Figure 3. Detection of apoptotic cells in dimethachlor-exposed embryos. (A) Apoptosis was highly elevated in the posterior region. Each green dot, indicated by white arrows, represents an apoptotic cell. Scale bar: 500 μm. (B) Number of apoptotic cells was measured using “Find Maxima” in ImageJ software, p-value that indicates significant difference: ***p < 0.001.

Figure 4. Detection of ROS in dimethachlor-exposed embryos. (A) ROS levels increased in the anterior region. White arrows indicate regions where ROS levels markedly increased. Scale bar: 500 μm. (B) Green fluorescence intensity of DCFH-DA was quantified using “RawIntDen” in ImageJ software and is displayed as a percentage relative to the solvent group. p-values that indicate significant differences: **p < 0.01 and ***p < 0.001. DCFH-DA, dichloro-dihydro-fluorescein diacetate; ROS, reactive oxygen species.

Dimethachlor, a chloroacetanilide, selectively exerts herbicidal activity on pre-emergent weeds via the inhibition of FA synthesis (Yang et al., 2010). Because of its high-water solubility, dimethachlor has the potential to unintentionally contaminate the water environment. However, few studies have investigated the non-target toxicity of dimethachlor, especially on aquatic organisms. For this reason, we evaluated the toxicity of dimethachlor by analyzing the viability, hatching ability, and morphological alteration of zebrafish embryos. We showed that dimethachlor disrupts normal developmental processes via the induction of apoptosis and ROS production.

First, dimethachlor showed acute lethal toxicity. At a concentration of 100 μM, the death of zebrafish embryos was observed from 48 hpf and 100% of embryos died 72 hpf. Furthermore, dimethachlor also reduced hatching ability. Normally, zebrafish embryos hatch from the chorion within 48-72 hpf by enzymatic processes and spontaneous movements (Kimmel et al., 1995; Capriello et al., 2019). Therefore, decrease in hatching ratio and delayed time of hatching is one of the criteria to estimate the developmental toxicity (Chakraborty et al., 2016; Chahardehi et al., 2020). Zebrafish eggs exposed to 25 μM and 50 μM dimethachlor showed decrease in hatching ability, suggests that dimethachlor also negatively affected embryogenesis at sub-lethal concentrations.

Additionally, dimethachlor-exposed embryos displayed abnormal phenotypic transformation, such as a shortened body length, decreased eye size, pericardial edema, and increased yolk sac size, that are common characteristics in response to toxic substances. First, decreased eye size is a representative phenotypic change related to extensive eye malformations such as growth retardation of eye and irregular cell death in retinal region during ocular development (Malicki et al., 1996). For example, deformation of retinal structure induced by apoptosis in phenanthrene exposed embryos accompanied with alteration of eye diameter (Huang et al., 2013). Pericardiac edema is a representative indicator of cardiotoxicity, usually accompanied by an irregular heart rate and deformation of the heart and circulatory system (Liang et al., 2016; Zakaria et al., 2018). The yolk sac is the storehouse of proteins and lipids and provides nutrition in the early stage of zebrafish embryo development before the uptake of external feed. Therefore, an enlarged yolk sac generally indicates that the yolk sac is not functioning properly (Sant and Timme-Laragy, 2018). These results suggest that impaired embryogenesis, induced by dimethachlor at an early stage of embryogenesis, prevents the development of embryos into normal juveniles and adults.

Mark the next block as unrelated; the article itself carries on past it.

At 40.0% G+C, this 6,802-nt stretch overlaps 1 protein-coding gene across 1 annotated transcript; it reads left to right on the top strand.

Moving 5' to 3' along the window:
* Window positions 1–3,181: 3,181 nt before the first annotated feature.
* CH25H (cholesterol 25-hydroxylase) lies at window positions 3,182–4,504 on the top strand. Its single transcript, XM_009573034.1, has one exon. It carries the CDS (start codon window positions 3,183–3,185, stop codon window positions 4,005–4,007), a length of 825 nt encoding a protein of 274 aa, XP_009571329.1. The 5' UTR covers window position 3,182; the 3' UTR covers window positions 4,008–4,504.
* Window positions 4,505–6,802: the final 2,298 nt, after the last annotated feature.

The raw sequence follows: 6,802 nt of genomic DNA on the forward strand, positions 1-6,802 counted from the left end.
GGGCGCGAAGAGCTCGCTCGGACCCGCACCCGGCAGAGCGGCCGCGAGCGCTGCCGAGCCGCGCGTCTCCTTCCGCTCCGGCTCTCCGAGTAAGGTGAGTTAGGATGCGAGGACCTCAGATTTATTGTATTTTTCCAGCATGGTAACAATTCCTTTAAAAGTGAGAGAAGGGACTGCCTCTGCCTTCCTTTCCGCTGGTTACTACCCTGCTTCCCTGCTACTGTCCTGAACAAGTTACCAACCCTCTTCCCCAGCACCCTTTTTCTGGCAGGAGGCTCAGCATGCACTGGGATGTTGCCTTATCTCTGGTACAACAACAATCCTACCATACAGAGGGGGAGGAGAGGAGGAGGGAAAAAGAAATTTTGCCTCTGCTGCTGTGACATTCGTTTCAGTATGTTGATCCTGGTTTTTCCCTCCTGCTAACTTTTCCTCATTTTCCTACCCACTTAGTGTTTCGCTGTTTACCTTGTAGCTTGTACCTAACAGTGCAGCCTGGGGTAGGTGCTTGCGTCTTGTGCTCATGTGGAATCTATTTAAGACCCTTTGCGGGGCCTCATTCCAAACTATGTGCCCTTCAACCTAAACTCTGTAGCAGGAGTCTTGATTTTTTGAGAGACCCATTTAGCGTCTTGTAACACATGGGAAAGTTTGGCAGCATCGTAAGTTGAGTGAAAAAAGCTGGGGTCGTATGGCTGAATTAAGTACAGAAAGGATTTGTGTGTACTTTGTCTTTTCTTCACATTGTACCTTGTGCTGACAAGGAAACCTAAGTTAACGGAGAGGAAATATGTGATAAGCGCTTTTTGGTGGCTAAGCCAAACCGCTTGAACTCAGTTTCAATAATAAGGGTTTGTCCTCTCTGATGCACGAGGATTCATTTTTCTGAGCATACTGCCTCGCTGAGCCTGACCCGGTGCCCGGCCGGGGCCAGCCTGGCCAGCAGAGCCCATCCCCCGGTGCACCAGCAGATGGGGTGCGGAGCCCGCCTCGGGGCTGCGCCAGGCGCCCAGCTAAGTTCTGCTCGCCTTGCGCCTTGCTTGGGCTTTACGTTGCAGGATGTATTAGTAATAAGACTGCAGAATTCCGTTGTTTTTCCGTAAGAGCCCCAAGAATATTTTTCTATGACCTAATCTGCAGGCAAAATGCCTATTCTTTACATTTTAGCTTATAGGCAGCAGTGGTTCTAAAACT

Next, we detected apoptotic cells in the posterior body of dimethachlor-exposed embryos using AO staining. During embryonic development, programmed cell death at a suitable time and site is essential for organ formation. For example, the rate of apoptosis changes at various times in each part of the brain and apoptotic cells are mainly detected between 20 hpf and 48 hpf in the lens and 18 hpf and 24 hpf in tailbuds of zebrafish (Cole and Ross, 2001). Thus, the increased number of apoptotic cells in the tail 120 hpf represents irregular cell death. This result is in conjunction with body length shortening by dimethachlor. Also, elevated apoptosis might result in defects in the vascular and neural systems in the posterior regions, which negatively affects whole embryogenesis (Eum et al., 2016; Chen et al., 2017). Dimethachlor generated not only apoptotic cells but also ROS, which adversely affected embryonic organogenesis. For instance, the generation of ROS caused by trimethyltin chloride obstructs the normal function of the zebrafish eye via apoptosis in the retinal region (Kim et al., 2019). Additionally, there are previous studies on several proteins that mediate oxidative stress-induced cardiac dysfunction, such as the aromatic hydrocarbon receptor and HECT domain and ankyrin repeat-containing E3 ubiquitin-protein ligase 1 (Razaghi et al., 2018; Ren et al., 2020). Therefore, ROS generation in the anterior region of the embryo by dimethachlor might be the cause of the abnormal organogenesis identified in the previous results.

To investigate the toxic effects of dimethachlor, we utilized zebrafish embryos for a developmental toxicity assessment. Dimethachlor reduced viability in the early stage of development and induced defects in the eye, heart, and yolk sac in the embryo. These effects were caused by apoptosis and oxidative stress following dimethachlor exposure. In conclusion, to our knowledge, this is the first study to reveal the developmental toxicity of dimethachlor and its mechanisms in zebrafish embryos.